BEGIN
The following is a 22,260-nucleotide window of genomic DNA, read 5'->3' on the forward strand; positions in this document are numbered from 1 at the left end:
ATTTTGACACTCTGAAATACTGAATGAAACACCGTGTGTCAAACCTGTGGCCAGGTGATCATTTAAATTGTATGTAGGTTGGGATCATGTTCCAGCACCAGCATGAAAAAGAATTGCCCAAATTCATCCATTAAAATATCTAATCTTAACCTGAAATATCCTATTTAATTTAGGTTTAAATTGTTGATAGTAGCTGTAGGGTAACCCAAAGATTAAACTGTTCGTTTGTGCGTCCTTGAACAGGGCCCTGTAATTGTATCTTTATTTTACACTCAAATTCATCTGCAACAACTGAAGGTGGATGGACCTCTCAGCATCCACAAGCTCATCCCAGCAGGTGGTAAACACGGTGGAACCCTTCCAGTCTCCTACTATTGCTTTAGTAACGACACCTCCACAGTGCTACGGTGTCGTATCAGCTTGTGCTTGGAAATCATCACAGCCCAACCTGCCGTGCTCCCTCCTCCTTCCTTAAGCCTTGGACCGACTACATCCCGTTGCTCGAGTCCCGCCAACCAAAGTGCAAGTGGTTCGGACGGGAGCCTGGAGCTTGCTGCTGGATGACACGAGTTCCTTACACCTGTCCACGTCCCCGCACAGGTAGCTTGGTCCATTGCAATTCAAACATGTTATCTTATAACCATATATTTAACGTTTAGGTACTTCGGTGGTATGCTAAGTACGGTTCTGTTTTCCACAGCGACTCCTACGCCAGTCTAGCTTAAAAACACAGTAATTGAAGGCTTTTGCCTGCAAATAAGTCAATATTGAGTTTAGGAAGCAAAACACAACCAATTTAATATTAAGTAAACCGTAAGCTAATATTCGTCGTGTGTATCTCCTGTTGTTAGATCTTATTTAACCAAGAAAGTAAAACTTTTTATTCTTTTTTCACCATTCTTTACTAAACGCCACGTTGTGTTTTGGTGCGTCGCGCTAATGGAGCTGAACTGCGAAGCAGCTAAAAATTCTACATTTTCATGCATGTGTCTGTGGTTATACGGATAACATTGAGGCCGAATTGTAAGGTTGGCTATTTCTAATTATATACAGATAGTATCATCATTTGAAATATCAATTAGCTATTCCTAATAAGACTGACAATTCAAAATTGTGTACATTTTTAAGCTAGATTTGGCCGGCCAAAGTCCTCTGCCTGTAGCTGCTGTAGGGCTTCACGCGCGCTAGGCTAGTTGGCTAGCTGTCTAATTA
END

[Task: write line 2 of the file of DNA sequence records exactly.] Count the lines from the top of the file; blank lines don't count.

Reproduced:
ATTTTGACACTCTGAAATACTGAATGAAACACCGTGTGTCAAACCTGTGGCCAGGTGATCATTTAAATTGTATGTAGGTTGGGATCATGTTCCAGCACCAGCATGAAAAAGAATTGCCCAAATTCATCCATTAAAATATCTAATCTTAACCTGAAATATCCTATTTAATTTAGGTTTAAATTGTTGATAGTAGCTGTAGGGTAACCCAAAGATTAAACTGTTCGTTTGTGCGTCCTTGAACAGGGCCCTGTAATTGTATCTTTATTTTACACTCAAATTCATCTGCAACAACTGAAGGTGGATGGACCTCTCAGCATCCACAAGCTCATCCCAGCAGGTGGTAAACACGGTGGAACCCTTCCAGTCTCCTACTATTGCTTTAGTAACGACACCTCCACAGTGCTACGGTGTCGTATCAGCTTGTGCTTGGAAATCATCACAGCCCAACCTGCCGTGCTCCCTCCTCCTTCCTTAAGCCTTGGACCGACTACATCCCGTTGCTCGAGTCCCGCCAACCAAAGTGCAAGTGGTTCGGACGGGAGCCTGGAGCTTGCTGCTGGATGACACGAGTTCCTTACACCTGTCCACGTCCCCGCACAGGTAGCTTGGTCCATTGCAATTCAAACATGTTATCTTATAACCATATATTTAACGTTTAGGTACTTCGGTGGTATGCTAAGTACGGTTCTGTTTTCCACAGCGACTCCTACGCCAGTCTAGCTTAAAAACACAGTAATTGAAGGCTTTTGCCTGCAAATAAGTCAATATTGAGTTTAGGAAGCAAAACACAACCAATTTAATATTAAGTAAACCGTAAGCTAATATTCGTCGTGTGTATCTCCTGTTGTTAGATCTTATTTAACCAAGAAAGTAAAACTTTTTATTCTTTTTTCACCATTCTTTACTAAACGCCACGTTGTGTTTTGGTGCGTCGCGCTAATGGAGCTGAACTGCGAAGCAGCTAAAAATTCTACATTTTCATGCATGTGTCTGTGGTTATACGGATAACATTGAGGCCGAATTGTAAGGTTGGCTATTTCTAATTATATACAGATAGTATCATCATTTGAAATATCAATTAGCTATTCCTAATAAGACTGACAATTCAAAATTGTGTACATTTTTAAGCTAGATTTGGCCGGCCAAAGTCCTCTGCCTGTAGCTGCTGTAGGGCTTCACGCGCGCTAGGCTAGTTGGCTAGCTGTCTAATTA